Antidiscrimination laws bar a hiring practice that disadvantage minorities – even inadvertently – unless a company can prove it's related to measuring a person's capability to do a job. Bailey's lawyer, Piper Hoffman, has taken on several cases in which companies used credit as a factor in the hiring process. In one 2004 case, she says, an employee's lawsuit against Johnson & Johnson resulted in a settlement that changed the way the company used credit in its hiring practices.

"In the larger picture, we're hoping to get Harvard and other employers to stop using credit as a criterion in hiring," Ms. Hoffman says.

Bailey lodged her complaint in November with the Equal Employment Opportunity Commission (EEOC), which reviews all such cases before any lawsuits can be filed. Agency officials say there's anecdotal evidence these cases are on the rise.

"Employers seem to be assuming that somebody with a poor credit history is more likely to steal, and I don't think there's any kind of evidence that supports that," says Dianna Johnston, assistant legal counsel with the EEOC. "To the extent that the employer has done an in-depth look and found other indices of dishonesty, they would be on more solid ground."

In a statement, Harvard noted that a "relatively small percentage" of jobs at the university require a credit check.

"The university conducts credit history reviews for employment purposes as required by credit card issuers, as well as to fulfill our fiduciary and data privacy responsibilities," says the statement. "Those responsibilities include protecting the private credit card data of our students, faculty, parents, and alumni."

Bailey says that if Harvard was concerned she might steal, the university should have looked at criminal records instead. "I was a cashier for many years and I've never been rich and I've never stolen money," she says.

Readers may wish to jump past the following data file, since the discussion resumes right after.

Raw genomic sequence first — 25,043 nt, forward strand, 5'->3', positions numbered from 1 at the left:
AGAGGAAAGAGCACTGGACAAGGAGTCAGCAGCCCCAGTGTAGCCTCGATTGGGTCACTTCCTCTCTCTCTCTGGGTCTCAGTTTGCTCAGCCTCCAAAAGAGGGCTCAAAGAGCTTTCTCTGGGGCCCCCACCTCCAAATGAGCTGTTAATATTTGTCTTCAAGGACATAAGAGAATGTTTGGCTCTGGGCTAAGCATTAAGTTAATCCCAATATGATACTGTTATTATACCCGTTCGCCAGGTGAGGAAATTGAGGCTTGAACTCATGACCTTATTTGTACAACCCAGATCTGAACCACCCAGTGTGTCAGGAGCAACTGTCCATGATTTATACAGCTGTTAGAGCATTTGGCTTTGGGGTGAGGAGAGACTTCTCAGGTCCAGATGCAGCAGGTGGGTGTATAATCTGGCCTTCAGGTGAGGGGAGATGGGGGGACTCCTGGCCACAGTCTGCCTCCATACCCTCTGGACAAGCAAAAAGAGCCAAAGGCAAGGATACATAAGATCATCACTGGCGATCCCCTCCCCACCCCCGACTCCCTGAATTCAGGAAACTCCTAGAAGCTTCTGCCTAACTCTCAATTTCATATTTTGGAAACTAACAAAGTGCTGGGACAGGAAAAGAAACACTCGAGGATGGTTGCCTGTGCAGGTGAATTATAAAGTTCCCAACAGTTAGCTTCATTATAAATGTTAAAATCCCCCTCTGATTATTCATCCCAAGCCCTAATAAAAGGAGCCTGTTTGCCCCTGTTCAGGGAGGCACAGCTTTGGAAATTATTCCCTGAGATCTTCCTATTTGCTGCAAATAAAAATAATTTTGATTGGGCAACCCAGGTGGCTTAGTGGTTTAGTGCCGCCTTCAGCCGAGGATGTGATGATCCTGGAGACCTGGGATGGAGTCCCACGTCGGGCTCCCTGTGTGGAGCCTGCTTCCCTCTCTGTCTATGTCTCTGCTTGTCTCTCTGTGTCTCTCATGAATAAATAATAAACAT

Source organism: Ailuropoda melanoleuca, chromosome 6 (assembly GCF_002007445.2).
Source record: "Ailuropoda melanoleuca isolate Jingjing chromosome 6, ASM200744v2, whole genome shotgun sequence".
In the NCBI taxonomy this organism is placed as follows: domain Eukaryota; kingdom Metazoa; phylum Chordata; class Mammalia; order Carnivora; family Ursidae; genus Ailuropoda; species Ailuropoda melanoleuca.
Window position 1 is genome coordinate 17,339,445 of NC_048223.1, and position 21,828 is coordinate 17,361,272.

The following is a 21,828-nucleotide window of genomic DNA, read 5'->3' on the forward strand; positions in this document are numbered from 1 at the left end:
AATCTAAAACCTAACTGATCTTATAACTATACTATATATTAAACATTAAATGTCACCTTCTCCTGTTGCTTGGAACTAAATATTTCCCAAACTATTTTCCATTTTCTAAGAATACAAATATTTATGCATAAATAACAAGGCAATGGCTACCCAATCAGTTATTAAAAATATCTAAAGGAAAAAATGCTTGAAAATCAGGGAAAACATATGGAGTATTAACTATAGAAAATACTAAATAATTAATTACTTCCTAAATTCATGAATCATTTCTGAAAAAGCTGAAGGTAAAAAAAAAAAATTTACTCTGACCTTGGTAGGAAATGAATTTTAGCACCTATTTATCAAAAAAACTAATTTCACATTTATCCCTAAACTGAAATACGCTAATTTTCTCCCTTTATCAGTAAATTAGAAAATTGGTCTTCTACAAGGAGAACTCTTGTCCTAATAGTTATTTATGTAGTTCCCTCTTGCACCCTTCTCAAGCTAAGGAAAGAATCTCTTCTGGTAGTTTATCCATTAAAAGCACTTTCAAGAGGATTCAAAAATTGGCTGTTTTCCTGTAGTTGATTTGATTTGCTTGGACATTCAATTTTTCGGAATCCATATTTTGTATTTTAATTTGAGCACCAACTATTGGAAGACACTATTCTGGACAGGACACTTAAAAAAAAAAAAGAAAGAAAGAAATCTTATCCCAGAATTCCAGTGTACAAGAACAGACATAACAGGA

She ran into credit-card debt she couldn't pay back when she spent some time unemployed. Harvard, she says, offered to reconsider if she could clear up her report in one week.

"The only way I can get it cleaned up in seven days is if I have money, so there was no way," says Bailey.

Catch-22 for poor people

Ernest Haffner, an attorney adviser with the EEOC, notes that employers who screen for credit are setting up a Catch-22 for poor people: They need jobs to get good credit, but employers won't hire them because they don't have it.

The racial component to credit histories has been challenged in the insurance arena, too. The Texas Department of Insurance study found a relationship between credit scores and claims filed.

However, a class-action lawsuit against Allstate has just been settled, which resulted in the company changing the way they evaluate credit reports, says Wendy Harrison, a Phoenix-based lawyer who brought the case.

"What we've argued in our [insurance] cases is that you can adjust for [racial bias]," Ms. Harrison says, who has also handled cases of credit screening by employers.

Employers, however, are probably not relying on a number rating that can be adjusted, since, according to Rosen, agencies only give them specialty reports that don't include a score. Harvard says their report had no score.

As for Bailey, she still wants the Harvard job, and says there would be "no hard feelings." But first she wants to change the system for herself and others. "I hope I win. It might be beneficial to other people, too," she says.